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Staying off the beaten path shows travelers the real sites

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By Penny Fletcher


Anghor Wat in Cambodia is a 1,500-year-old religious site held to be holy by people of that country.
SOUTH COUNTY - Most of the time, Michael Flanagan draws up his own itinerary and chooses not to travel with a group.

Michael told me he isn’t just interested in seeing what the tour guides offer, he likes to go behind the scenes and get the real flavor of the places he visits, and that’s pretty much everywhere in the world.

His 54-page passport doesn’t have a place that isn’t stamped, and he’s well into the pages of a new one. Several places are just stamped “CHARLIE” where he’s gone into sectors Americans don’t usually travel and come back through the American “Checkpoint Charlie,” a phrase that’s been used to mean “you’re back in the free world again” since the split of Germany following World War II.

Now, having visited every state and all seven continents, he’s available to give group talks about different places, and even a little one-on-one advice after his talks.

The dual resident of Sarasota and California was in Apollo Beach recently to explore south Hillsborough County. I caught up with him at Circles Restaurant; because he says he likes to be around the water, whether it’s in Puerto Rico, Europe, the American West or one of the world’s oceans or seas.

He’s motorcycled across the Cape of Good Hope and sat at the feet of Sphinx and he says his favorite continent is Africa because there’s such variety and so many exciting things to do there.

The scariest place he’s visited, he says, is North Korea, and the most beautiful place is the island of Santorini, (which means Saint Theresa) in the southern Aegean Sea, south of Greece.

“Everything in Santorini is white, the buildings, the sand, everything, including all the archeology, and is set against the beauty of the sea,” he told me.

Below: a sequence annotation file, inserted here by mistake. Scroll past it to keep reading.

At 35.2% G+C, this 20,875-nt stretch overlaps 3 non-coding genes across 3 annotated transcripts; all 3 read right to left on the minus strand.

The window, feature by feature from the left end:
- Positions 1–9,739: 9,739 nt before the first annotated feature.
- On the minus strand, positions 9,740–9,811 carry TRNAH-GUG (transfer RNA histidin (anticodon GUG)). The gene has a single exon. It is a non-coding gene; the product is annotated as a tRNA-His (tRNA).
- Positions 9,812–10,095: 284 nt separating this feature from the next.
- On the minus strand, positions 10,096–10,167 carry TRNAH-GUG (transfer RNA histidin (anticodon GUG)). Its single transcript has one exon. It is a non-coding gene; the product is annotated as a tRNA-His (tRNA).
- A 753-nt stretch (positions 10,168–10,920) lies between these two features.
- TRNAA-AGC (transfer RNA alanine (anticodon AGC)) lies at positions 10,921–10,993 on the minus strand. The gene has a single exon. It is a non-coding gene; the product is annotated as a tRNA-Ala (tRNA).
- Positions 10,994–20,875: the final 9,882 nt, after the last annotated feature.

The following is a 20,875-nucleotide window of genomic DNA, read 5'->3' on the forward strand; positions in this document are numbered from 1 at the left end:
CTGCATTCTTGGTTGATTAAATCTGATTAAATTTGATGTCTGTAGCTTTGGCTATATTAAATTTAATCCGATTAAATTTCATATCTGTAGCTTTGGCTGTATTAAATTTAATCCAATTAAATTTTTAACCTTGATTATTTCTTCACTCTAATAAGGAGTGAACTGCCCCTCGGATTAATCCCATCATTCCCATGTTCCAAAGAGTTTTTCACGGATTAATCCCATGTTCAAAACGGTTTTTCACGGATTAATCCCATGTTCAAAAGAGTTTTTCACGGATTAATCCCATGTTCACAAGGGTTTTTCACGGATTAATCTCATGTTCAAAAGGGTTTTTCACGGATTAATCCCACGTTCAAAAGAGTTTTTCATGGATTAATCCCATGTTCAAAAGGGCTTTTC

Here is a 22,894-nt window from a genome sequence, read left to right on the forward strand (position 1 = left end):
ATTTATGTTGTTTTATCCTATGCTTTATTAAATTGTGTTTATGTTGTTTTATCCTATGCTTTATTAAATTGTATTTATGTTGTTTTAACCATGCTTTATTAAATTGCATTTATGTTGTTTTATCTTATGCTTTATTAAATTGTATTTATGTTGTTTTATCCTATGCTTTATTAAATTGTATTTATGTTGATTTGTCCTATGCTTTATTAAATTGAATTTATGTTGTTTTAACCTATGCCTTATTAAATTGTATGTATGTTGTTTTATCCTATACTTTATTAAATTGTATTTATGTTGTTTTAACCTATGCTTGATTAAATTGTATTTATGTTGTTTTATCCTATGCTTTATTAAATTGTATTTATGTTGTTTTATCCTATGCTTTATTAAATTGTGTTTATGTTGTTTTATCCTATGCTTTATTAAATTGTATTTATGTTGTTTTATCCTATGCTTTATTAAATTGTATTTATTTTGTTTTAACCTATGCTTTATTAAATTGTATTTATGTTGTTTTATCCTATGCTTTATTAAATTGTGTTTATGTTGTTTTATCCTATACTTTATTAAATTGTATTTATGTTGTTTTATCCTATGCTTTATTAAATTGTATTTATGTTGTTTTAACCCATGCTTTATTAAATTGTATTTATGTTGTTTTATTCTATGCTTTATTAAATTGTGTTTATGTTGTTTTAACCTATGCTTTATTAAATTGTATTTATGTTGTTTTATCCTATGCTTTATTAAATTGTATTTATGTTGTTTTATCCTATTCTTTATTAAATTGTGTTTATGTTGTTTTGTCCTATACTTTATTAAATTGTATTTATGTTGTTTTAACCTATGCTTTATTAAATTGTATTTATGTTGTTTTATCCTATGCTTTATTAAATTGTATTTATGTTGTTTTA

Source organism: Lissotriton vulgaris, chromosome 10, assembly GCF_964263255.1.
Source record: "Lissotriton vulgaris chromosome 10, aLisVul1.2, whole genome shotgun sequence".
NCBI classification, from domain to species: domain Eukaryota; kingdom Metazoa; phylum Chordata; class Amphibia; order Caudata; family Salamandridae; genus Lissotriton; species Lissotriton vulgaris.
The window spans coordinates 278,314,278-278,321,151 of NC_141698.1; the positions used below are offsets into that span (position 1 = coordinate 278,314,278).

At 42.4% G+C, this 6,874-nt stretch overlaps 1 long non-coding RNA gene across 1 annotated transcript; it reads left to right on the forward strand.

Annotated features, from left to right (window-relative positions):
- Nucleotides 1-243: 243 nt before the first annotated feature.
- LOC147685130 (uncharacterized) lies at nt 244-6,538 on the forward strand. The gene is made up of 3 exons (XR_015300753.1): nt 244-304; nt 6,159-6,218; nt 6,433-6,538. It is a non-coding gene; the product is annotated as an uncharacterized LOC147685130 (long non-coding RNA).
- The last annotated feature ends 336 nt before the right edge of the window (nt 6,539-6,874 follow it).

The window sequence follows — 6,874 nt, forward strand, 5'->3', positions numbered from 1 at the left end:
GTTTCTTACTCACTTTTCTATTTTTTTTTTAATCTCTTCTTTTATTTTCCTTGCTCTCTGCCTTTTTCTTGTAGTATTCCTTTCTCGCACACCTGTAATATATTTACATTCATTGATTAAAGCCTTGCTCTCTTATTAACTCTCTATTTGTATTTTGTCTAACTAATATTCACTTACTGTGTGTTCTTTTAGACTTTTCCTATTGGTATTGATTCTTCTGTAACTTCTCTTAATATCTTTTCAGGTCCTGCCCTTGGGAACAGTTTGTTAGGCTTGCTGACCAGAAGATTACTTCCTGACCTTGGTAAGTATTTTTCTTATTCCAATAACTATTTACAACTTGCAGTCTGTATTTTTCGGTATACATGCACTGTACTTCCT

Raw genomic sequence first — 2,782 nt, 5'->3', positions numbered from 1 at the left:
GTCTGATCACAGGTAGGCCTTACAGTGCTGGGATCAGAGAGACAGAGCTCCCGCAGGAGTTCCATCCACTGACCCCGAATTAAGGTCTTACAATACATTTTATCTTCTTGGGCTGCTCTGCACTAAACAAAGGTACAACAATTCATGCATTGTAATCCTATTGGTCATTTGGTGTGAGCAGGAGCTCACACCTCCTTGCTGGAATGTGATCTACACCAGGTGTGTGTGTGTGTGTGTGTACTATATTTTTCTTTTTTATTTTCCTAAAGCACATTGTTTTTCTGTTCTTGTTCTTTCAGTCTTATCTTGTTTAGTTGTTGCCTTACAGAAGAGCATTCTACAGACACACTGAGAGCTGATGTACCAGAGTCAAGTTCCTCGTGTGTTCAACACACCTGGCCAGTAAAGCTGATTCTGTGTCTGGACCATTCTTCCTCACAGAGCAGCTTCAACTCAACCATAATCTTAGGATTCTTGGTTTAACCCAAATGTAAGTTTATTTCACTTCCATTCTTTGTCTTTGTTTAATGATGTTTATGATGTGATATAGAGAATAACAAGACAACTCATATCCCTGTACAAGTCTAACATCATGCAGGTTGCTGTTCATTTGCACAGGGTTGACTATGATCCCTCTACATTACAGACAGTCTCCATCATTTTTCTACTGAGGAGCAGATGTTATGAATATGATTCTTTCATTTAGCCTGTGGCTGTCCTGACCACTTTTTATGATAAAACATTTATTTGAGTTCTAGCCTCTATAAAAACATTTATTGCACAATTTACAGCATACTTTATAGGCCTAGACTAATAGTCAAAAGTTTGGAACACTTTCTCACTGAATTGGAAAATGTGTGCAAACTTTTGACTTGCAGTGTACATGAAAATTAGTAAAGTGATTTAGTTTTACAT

His favorite cities are Hong Kong and New York.

“They won’t let me into Mecca because I’m not Muslim or places the Mormons consider holy in Salt Lake (City, Utah) and I haven’t been to the South Pole,” he told me. “Other than that, I’ve tried to see everything I possibly can. Time and tides wait for no man. We all have the same amount of time. It’s what we choose to do with it that counts.”

Often, he has traveled with his mother, who he describes as 81-going-on-51 but she is a seasoned traveler on her own.

“Like mother, like son I guess,” he said.


Michael motorcycled across the Cape of Good Hope, the southernmost point on the African continent, so he could get away from the places tour guides showed and see the “real deal.”
After growing up in Cambridge, Mass., in a large Irish Catholic family, he studied Liberal Arts at Boston University. The now 57-year-old went back to school in 1974 to get a graduate degree and after that taught school for one year.

“It wasn’t for me,” he said. “So I went back again and got an MBA in Finance.”

That set him traveling for companies like General Electric and Citibank that sent him all over the world. He also attended the U.S. Language Institute and lived in London while working as a bond trader for Citibank. By then he’d been bitten by the travel bug and began taking side trips of all kinds.

“I’d had a passion to see the world since a little kid in Catholic school when one day the nuns were describing Tierra del Fuego as the island of fire. I remember thinking- Wow! An island of fire. I want to see that someday.”